Seattle University’s campus banners.

Admissions curates and uses photos from Marketing and Communications, as do other on-campus departments. Marketing and Communications is responsible for taking photos, videos and putting up banners and other campus advertisements in tandem with the Seattle U brand.

“We take on hundreds of projects each year for the university and specific colleges, schools and divisions in addition to other priorities we have,” Dean Forbes, the spokesperson for Marketing and Communication, said. “Our relatively small team is talented and works hard to be on target, but we recognize that is probably not possible every single time—and when it is not we seek to understand why and learn from it.”

In terms of the Marketing and Communications policy regarding student’s being used for marketing materials, the department does ask students to sign a Seattle U release form for photography and videography materials.

“Additionally, we get signed forms for all photo shoots or video profiles with individual students, such as a portrait or student profile, and for all ‘brand shoots’ where the students have agreed to be part of a photo or video shoot,” Forbes said.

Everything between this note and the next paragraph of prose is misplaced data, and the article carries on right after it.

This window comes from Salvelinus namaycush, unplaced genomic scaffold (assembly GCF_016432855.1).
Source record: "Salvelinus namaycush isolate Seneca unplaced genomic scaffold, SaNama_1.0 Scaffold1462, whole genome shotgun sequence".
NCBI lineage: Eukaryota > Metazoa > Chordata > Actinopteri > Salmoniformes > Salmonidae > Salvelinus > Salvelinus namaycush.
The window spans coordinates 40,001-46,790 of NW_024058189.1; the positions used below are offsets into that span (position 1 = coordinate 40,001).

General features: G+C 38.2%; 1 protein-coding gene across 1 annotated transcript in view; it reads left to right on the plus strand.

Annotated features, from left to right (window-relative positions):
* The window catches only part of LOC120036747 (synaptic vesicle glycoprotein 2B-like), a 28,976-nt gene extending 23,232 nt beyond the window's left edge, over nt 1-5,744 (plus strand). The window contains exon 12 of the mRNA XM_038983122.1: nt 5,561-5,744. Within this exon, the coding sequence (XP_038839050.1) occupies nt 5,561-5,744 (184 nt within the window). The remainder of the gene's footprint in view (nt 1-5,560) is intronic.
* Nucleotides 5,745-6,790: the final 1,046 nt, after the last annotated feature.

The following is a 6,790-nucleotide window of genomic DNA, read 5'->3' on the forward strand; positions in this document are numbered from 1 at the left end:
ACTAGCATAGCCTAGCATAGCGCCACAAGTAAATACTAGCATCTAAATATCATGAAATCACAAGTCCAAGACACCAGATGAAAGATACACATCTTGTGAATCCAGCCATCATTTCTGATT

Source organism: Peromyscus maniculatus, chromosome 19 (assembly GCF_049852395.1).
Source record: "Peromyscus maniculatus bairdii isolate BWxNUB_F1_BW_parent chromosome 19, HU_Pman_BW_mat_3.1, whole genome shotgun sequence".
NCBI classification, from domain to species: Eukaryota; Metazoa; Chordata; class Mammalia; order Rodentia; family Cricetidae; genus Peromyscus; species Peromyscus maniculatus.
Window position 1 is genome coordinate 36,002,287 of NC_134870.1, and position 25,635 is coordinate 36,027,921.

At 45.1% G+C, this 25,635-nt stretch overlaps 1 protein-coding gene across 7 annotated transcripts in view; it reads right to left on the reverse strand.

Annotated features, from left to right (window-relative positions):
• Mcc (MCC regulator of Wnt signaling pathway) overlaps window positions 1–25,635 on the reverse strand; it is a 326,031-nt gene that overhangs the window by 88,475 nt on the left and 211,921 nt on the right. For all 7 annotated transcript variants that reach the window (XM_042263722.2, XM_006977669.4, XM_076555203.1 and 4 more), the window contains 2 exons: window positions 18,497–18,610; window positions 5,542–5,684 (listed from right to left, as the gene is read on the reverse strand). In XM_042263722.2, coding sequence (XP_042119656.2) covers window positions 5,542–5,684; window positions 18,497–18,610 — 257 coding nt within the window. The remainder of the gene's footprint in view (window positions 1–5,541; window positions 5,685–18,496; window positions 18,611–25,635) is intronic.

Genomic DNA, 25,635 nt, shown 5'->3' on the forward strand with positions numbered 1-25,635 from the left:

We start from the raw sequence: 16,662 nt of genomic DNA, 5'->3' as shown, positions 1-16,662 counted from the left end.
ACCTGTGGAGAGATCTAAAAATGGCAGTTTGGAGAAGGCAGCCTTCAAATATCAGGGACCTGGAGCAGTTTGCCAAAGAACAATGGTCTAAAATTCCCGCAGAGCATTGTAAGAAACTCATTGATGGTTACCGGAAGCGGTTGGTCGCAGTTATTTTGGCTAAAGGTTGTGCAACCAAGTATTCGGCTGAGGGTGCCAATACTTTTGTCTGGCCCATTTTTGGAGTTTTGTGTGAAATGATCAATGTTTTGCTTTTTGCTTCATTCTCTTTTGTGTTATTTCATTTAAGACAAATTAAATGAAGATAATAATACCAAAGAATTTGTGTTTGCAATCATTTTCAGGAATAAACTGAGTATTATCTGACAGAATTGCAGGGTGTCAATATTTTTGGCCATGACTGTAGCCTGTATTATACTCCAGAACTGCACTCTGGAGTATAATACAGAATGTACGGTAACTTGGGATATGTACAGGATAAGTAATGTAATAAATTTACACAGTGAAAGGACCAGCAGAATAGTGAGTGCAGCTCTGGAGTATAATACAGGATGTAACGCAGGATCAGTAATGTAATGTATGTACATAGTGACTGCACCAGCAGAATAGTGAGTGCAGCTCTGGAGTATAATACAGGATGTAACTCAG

Senior Reitrea Crawford did not know her photo, which she consented for use in a “legacy event” campaign with her law school alumni family member, was used on the lamppost banners around campus.

“It was uncomfortable because I didn’t know it was up there…instead of hearing it from other people, would have been better. I never felt good about it,” Crawford said. “I have been photographed outside of that too, with my friend who is also a minority. You definitely feel like you’re there [in marketing materials] for a purpose.”

From the minute they receive their first glossy admissions material in the mail, until the time they graduate at Seattle U, students of color navigate an area of conflicting mission statements and marketing advertisements in a campus that, at times, still does not feel like theirs.

“We cannot be settling for just a few resources,” said Payne. “The mission and the curriculum and all the resources and facilities are directed mostly for white American students.”

Jacqueline can be reached at
[email protected]

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Jacqueline Lewis, Arts and Entertainment Editor